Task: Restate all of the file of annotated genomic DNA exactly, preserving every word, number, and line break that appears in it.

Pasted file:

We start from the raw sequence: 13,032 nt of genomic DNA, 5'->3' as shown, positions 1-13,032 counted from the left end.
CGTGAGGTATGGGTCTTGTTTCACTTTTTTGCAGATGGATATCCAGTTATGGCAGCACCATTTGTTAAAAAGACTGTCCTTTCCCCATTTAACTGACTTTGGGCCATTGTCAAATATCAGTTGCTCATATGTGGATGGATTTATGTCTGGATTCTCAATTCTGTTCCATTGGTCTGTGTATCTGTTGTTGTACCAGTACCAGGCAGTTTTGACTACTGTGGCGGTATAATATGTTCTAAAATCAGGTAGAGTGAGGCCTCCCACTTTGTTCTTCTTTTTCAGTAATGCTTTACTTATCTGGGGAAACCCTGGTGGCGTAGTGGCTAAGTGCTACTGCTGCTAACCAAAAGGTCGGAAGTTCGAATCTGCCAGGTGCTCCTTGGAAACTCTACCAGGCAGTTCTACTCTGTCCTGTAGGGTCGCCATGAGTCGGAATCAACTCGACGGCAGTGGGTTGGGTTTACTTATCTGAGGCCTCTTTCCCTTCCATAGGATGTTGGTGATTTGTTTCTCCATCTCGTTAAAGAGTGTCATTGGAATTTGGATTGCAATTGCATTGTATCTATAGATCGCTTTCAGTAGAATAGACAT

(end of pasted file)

We start from the raw sequence: 13,032 nt of genomic DNA, 5'->3' as shown, positions 1-13,032 counted from the left end.
CGTGAGGTATGGGTCTTGTTTCACTTTTTTGCAGATGGATATCCAGTTATGGCAGCACCATTTGTTAAAAAGACTGTCCTTTCCCCATTTAACTGACTTTGGGCCATTGTCAAATATCAGTTGCTCATATGTGGATGGATTTATGTCTGGATTCTCAATTCTGTTCCATTGGTCTGTGTATCTGTTGTTGTACCAGTACCAGGCAGTTTTGACTACTGTGGCGGTATAATATGTTCTAAAATCAGGTAGAGTGAGGCCTCCCACTTTGTTCTTCTTTTTCAGTAATGCTTTACTTATCTGGGGAAACCCTGGTGGCGTAGTGGCTAAGTGCTACTGCTGCTAACCAAAAGGTCGGAAGTTCGAATCTGCCAGGTGCTCCTTGGAAACTCTACCAGGCAGTTCTACTCTGTCCTGTAGGGTCGCCATGAGTCGGAATCAACTCGACGGCAGTGGGTTGGGTTTACTTATCTGAGGCCTCTTTCCCTTCCATAGGATGTTGGTGATTTGTTTCTCCATCTCGTTAAAGAGTGTCATTGGAATTTGGATTGCAATTGCATTGTATCTATAGATCGCTTTCAGTAGAATAGACAT